WASHINGTON, April 13, 2018: Tax Day 2018 is almost upon us. Everybody knows you have to file your Federal Income Tax forms – namely, your 1040 or equivalent – on or before April 15 every year. Right? Oh, and if you owe the Feds more money, you need to send them a check (or a virtual check) for the difference by that date, too. Right?
Well, sort of. We get a little extra time this year to file our 2017 tax returns.
Ever hear of “Emancipation Day”?
Once again this year, as in 2017 (when we had to file our 2016 returns) American taxpayers are getting a tax filing deadline reprieve. It’s a little one, but a reprieve nonetheless.
The reason is well-known to denizens of The Swamp or its environs, like this writer. That’s because of an official Washington, D.C.-only holiday. Known as Emancipation Day, this official “state” holiday shows up every year on the day after tax day, April 16.
According to a short article by Sarah O’Brien via CNBC,
“The nation’s capital celebrates Emancipation Day to mark the date that President Abraham Lincoln freed slaves there in 1862. While it’s a local holiday, it affects when taxes are due.”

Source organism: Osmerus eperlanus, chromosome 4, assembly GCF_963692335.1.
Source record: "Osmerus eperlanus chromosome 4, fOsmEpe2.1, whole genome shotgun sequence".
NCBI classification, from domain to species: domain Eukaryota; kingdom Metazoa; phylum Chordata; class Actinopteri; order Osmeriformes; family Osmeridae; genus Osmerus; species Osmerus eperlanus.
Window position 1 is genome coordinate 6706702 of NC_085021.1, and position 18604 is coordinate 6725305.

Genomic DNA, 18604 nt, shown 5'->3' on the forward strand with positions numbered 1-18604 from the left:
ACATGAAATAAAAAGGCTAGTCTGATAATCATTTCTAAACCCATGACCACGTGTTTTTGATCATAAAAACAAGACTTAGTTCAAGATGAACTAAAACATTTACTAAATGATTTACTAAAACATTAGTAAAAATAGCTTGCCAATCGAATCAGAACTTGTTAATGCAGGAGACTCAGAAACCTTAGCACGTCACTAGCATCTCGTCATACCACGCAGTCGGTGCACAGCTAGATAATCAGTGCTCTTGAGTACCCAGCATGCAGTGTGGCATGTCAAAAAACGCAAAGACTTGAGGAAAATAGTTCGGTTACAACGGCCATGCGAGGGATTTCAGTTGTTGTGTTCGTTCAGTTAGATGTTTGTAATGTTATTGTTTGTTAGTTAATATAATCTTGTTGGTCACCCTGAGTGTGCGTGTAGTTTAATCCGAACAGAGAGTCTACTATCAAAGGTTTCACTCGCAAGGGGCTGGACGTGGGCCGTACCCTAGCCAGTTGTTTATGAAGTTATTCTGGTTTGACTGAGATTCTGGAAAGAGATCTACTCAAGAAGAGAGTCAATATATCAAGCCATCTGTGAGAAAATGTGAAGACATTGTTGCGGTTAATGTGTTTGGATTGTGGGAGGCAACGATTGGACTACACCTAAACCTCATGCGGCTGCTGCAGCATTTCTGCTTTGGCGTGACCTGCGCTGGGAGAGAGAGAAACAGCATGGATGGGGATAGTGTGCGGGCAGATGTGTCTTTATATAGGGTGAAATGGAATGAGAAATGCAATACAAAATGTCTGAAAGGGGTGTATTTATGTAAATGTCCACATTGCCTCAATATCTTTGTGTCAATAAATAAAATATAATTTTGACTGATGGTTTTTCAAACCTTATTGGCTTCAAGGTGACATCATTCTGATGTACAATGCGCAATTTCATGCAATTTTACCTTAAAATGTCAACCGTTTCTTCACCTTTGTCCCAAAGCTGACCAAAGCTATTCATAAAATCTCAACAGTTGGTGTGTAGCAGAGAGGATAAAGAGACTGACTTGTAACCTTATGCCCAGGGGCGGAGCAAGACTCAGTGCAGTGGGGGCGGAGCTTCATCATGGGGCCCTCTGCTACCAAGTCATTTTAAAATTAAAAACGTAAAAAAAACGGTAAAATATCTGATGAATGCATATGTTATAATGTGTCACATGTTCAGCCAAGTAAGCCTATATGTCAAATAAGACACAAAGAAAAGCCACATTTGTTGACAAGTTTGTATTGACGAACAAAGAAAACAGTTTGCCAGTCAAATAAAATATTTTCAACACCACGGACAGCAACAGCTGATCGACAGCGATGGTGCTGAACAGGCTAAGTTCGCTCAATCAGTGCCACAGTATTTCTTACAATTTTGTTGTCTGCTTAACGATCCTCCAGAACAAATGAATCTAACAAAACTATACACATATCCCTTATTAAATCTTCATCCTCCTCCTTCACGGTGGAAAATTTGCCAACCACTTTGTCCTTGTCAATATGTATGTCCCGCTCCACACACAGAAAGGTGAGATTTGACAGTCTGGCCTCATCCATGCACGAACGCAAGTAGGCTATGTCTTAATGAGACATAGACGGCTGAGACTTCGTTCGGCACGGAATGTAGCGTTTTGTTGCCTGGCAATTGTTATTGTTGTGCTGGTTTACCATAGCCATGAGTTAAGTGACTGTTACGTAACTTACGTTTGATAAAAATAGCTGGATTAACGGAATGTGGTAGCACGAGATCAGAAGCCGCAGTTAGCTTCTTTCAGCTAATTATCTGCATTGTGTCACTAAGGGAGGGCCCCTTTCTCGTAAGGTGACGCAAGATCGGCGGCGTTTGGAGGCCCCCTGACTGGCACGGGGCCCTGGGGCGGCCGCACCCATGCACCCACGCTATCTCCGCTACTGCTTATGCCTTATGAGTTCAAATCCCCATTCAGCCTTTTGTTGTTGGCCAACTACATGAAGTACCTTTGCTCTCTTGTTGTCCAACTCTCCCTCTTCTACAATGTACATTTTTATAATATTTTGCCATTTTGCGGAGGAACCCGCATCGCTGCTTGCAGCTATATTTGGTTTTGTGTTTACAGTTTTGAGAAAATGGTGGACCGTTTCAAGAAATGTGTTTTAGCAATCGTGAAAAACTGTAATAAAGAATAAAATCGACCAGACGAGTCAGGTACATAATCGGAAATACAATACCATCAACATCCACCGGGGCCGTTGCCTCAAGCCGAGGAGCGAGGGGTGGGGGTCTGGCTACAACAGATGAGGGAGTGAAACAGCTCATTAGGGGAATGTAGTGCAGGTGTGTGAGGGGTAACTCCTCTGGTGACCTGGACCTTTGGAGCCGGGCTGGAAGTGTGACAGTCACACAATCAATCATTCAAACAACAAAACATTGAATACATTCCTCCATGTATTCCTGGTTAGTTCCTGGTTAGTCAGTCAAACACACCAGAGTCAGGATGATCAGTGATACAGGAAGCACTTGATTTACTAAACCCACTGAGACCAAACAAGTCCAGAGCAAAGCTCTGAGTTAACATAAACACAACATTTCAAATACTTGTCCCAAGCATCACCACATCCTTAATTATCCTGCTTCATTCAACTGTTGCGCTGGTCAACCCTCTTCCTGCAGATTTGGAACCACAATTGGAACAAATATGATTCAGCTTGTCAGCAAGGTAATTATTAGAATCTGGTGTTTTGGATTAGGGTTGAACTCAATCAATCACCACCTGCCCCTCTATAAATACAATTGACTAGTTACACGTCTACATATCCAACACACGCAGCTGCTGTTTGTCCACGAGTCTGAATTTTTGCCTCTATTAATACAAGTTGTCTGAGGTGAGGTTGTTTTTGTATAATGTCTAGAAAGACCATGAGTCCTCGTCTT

How does Emancipation Day affect Tax Day 2018?
Which brings us to an interesting Tax Day catch. Similar to the way Federal holidays work, if Emancipation Day’s official date falls on a weekend, its celebration gets rolled over into the next business day so folks won’t lose the holiday to the weekend.
This year, our normal Federal Tax Day, April 15, falls on a Sunday. Customarily, when Tax Day falls on a weekend, the due date for mailing in your Federal tax return would roll over to the next business day. In 2018, that’s Monday, April 16.
But whoops, no can do. April 16 is Emancipation Day in D.C. Even though Emancipation Day is not a Federal Holiday, the Feds treat it as one for purposes of filing income tax returns. If it happens to get bumped because of the weekend loophole. This, in turn, happens to affect Tax Day 2018.
To the best of our knowledge, no state other than the District of Columbia celebrates Emancipation Day. That said, however, we surmise that the powerful beings who run The Swamp figured that there was no point in penalizing District residents for celebrating their holiday. Likewise, there was no point in ruining that holiday by forcing those residents to file their income tax returns on the holiday. So giving District residents an extra day to file their returns when Emancipation Day and/or Tax Day fell on a non-weekday seemed only fair.